Amy Lindsay kept three ideas in mind when deciding in 2004 how she could give back to her community in Omaha, Neb.:
- She had a background in soccer, and the state-of-the-art Morrison Stadium had just opened.
- Her husband had a background in philanthropy.
- Both of them wanted to support cancer research.
As the couple mulled their options with family and friends, someone suggested they partner with David Karnes, a local civic leader known for his efforts to benefit cancer research. Karnes, who also briefly was a U.S. senator in the 1980s, died of cancer himself in 2020.
Lindsay, an agent with NP Dodge Real Estate in Omaha, and her husband met with Karnes and formed a quick bond over their philanthropic interests. The three of them decided to form an annual soccer tournament, known as Kicks for a Cure, and split the proceeds between two cancer research facilities: the Fred and Pamela Cancer Center and the Lynch Comprehensive Cancer Research Center. Each year, the leading physicians at each institution invite Lindsay and her husband to come in and see what they’re working on.
“Let me tell you: It’s incredible, the work they’re doing. The way their work transforms treatment and diagnosis—it’s just absolutely incredible,” Lindsay says.
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As a board member of Kicks for a Cure and the resident soccer expert, Lindsay spends most of her time organizing the annual one-day soccer tournament. Four to eight high school teams and four college teams participate each year. They all raise a minimum of $500, and some have raised as much as $10,000, Lindsay says. The tournament, she adds, is the highlight of Kicks for a Cure’s fundraising efforts, which also include various other events.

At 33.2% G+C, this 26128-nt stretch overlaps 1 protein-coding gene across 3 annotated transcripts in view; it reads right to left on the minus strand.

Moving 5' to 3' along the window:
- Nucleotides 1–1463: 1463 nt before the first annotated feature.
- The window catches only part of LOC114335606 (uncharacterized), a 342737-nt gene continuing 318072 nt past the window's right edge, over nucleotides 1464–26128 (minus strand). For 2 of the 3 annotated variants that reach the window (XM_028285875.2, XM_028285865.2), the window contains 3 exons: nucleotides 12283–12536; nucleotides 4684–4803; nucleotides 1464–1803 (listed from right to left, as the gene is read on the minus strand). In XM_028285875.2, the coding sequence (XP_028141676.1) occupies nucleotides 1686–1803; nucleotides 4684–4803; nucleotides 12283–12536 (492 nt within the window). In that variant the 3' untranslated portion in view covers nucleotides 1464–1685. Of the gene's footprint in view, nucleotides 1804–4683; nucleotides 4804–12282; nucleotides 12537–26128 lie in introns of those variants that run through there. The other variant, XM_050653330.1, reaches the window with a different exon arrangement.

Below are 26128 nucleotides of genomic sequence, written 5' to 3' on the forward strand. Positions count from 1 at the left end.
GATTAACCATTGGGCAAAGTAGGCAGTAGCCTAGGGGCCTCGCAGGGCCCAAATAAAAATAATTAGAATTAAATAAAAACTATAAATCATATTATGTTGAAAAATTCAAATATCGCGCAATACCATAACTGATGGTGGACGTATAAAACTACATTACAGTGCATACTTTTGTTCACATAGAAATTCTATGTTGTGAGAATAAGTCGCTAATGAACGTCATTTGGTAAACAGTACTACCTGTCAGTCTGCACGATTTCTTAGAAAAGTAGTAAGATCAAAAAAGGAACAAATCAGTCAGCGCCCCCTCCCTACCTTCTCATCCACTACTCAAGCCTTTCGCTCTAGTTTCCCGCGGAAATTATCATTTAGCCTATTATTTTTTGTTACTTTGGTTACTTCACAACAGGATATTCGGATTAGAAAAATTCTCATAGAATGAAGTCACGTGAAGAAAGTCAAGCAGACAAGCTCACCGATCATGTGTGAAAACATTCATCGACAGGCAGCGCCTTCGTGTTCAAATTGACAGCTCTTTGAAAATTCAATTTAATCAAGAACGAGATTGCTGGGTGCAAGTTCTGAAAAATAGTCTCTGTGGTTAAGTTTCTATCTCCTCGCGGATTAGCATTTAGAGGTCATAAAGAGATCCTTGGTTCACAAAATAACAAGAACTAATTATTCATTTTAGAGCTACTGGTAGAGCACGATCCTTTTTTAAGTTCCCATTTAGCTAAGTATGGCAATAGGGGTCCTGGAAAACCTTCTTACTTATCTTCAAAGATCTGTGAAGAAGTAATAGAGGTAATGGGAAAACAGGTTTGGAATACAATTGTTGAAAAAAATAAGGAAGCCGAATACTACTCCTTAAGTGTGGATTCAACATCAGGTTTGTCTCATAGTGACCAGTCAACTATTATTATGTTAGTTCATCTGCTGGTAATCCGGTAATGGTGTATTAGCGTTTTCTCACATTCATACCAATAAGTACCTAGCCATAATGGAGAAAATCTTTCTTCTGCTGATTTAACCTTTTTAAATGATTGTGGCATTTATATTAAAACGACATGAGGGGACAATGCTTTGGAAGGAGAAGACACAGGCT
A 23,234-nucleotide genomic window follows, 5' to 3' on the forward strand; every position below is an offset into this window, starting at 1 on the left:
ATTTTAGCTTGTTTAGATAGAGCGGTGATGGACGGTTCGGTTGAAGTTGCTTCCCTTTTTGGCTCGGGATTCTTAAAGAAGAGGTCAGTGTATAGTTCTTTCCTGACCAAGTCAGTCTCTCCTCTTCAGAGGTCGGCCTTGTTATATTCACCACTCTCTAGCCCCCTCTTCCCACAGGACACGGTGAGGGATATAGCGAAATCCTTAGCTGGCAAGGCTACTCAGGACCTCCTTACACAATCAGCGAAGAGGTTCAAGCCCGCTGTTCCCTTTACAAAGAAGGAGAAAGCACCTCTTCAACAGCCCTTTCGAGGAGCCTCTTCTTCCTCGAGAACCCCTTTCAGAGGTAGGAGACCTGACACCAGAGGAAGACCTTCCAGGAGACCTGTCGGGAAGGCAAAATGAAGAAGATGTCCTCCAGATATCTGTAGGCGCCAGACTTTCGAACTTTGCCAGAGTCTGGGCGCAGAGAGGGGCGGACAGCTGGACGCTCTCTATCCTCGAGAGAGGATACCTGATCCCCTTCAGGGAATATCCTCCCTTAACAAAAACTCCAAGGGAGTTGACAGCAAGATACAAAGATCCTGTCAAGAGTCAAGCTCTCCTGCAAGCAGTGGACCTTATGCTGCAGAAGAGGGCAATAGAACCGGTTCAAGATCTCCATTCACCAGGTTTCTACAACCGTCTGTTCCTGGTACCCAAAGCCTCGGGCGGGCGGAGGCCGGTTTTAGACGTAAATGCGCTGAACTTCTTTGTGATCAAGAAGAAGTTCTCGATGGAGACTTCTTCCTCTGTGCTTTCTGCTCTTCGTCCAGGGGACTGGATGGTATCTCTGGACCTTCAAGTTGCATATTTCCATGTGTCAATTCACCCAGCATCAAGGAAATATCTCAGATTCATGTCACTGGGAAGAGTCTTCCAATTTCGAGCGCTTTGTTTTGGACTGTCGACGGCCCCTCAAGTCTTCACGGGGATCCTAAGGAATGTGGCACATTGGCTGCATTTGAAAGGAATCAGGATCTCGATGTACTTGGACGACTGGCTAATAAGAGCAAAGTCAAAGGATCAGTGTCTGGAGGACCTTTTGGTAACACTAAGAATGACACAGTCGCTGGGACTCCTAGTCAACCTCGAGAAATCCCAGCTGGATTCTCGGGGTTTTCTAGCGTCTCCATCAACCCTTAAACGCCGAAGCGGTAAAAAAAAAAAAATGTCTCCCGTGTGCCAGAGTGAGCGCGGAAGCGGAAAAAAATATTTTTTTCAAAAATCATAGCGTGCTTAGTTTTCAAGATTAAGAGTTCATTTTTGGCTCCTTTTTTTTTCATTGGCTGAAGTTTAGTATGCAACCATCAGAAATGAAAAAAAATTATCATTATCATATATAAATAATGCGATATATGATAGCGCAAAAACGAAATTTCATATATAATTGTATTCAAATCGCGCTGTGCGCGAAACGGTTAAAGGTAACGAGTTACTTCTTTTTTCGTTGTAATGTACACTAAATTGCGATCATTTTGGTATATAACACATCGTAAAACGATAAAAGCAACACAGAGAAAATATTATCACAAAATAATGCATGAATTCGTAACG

“The kids are just as important as the cancer research side of things,” Lindsay says. “We wanted to show them that there are people behind these endeavors and that there’s a lot of work behind the scenes. This lays the groundwork for kids to get involved in philanthropy when they get older.”
In the beginning, she was begging area high schools and colleges to alter their soccer schedules to participate in the tournament. But as the organization has grown in recognition, the situation has changed. “Now we have teams asking us how they can be a part of this,” Lindsay says, adding that many of the kids who play in the tournament come back to volunteer when they get older.
In 2006, its first year as an official organization, Kicks for a Cure raised $100,000. To date, it has raised over $4.1 million for the two cancer research facilities, and annual contributions have grown to $400,000 or more.
Lindsay says Karnes’ death was a particularly difficult loss during a year of tumult due to the pandemic. When she and her husband decided to start Kicks for a Cure, they didn’t know anyone who had been diagnosed with cancer. But in the years since, that’s changed. Most people will at some point know someone with a cancer diagnosis or fight one themselves. It’s a stark reality that drives the mission of Kicks for a Cure, Lindsay says.“There have definitely been ups and downs, and we know there’s no win in sight when it comes to beating cancer,” Lindsay says. “But we believe anything we can do to make a difference is important.”